As the US prepares for potential conflict with China, this is how the Army is training for jungle warfare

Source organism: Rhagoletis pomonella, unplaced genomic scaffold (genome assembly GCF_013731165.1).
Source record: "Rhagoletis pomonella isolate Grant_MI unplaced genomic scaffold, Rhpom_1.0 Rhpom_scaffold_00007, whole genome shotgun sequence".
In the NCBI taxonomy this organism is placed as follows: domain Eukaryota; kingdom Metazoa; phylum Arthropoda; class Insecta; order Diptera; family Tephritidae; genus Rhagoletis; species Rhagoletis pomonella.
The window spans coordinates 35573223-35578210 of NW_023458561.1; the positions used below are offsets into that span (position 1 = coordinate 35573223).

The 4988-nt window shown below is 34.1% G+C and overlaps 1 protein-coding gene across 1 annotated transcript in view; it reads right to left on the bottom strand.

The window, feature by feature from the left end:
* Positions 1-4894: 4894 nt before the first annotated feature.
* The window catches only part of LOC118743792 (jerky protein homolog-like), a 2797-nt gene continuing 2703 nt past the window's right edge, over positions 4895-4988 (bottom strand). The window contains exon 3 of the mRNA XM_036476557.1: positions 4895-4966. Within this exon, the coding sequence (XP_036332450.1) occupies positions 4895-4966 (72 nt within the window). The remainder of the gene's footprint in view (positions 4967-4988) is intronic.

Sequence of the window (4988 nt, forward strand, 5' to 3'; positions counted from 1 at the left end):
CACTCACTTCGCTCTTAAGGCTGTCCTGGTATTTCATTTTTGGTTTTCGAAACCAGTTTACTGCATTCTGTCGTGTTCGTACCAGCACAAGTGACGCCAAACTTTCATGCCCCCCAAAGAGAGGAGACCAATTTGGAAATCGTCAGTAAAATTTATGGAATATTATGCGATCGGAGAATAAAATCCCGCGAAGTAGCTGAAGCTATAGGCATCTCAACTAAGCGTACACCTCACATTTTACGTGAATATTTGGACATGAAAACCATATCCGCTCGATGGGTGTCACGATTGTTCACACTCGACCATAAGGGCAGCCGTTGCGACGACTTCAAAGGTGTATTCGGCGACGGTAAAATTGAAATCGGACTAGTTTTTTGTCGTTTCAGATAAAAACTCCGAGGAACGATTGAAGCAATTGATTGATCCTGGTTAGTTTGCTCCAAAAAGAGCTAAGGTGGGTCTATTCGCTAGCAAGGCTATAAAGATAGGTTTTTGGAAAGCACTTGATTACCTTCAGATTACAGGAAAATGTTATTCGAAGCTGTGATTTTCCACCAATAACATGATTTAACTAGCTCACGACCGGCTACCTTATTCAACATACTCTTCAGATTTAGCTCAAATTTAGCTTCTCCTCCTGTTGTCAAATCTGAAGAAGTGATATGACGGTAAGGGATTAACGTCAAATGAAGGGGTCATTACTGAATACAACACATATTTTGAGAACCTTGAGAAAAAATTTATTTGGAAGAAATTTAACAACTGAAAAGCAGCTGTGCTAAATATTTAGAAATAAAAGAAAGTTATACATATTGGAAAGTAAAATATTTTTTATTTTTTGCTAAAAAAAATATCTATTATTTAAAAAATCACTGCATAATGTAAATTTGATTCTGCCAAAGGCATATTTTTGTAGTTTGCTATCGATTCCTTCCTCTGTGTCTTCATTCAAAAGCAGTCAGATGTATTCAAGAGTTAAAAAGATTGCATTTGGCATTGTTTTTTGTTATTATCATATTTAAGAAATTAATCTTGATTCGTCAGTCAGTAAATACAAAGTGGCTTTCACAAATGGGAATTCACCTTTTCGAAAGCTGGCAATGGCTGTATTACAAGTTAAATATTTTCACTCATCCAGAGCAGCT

As tensions with China build and the US military sends more troops to the Asia-Pacific region, soldiers with the skills to fight and survive in the jungle are increasingly vital. The US Army trains soldiers for jungle warfare at the 25th Infantry Division's Lightning Academy on the island of Oahu in Hawaii. Insider's chief video correspondent Graham Flanagan spent 12 days inside the Army's Jungle Operations Training Course, where a cross section of soldiers of various ranks and experience levels learn to fight, move, and survive in the jungle. Eighty students begin the course, but only 51 will make it to graduation. The rest are dropped by failing one of five critical tests. On day nine, students begin a three-day culminating exercise that incorporates the skills and lessons taught in the course, such as rope systems, rappelling, survival skills, small-unit tactics, and land navigation. Students who graduate from the course receive the Army's coveted jungle tab.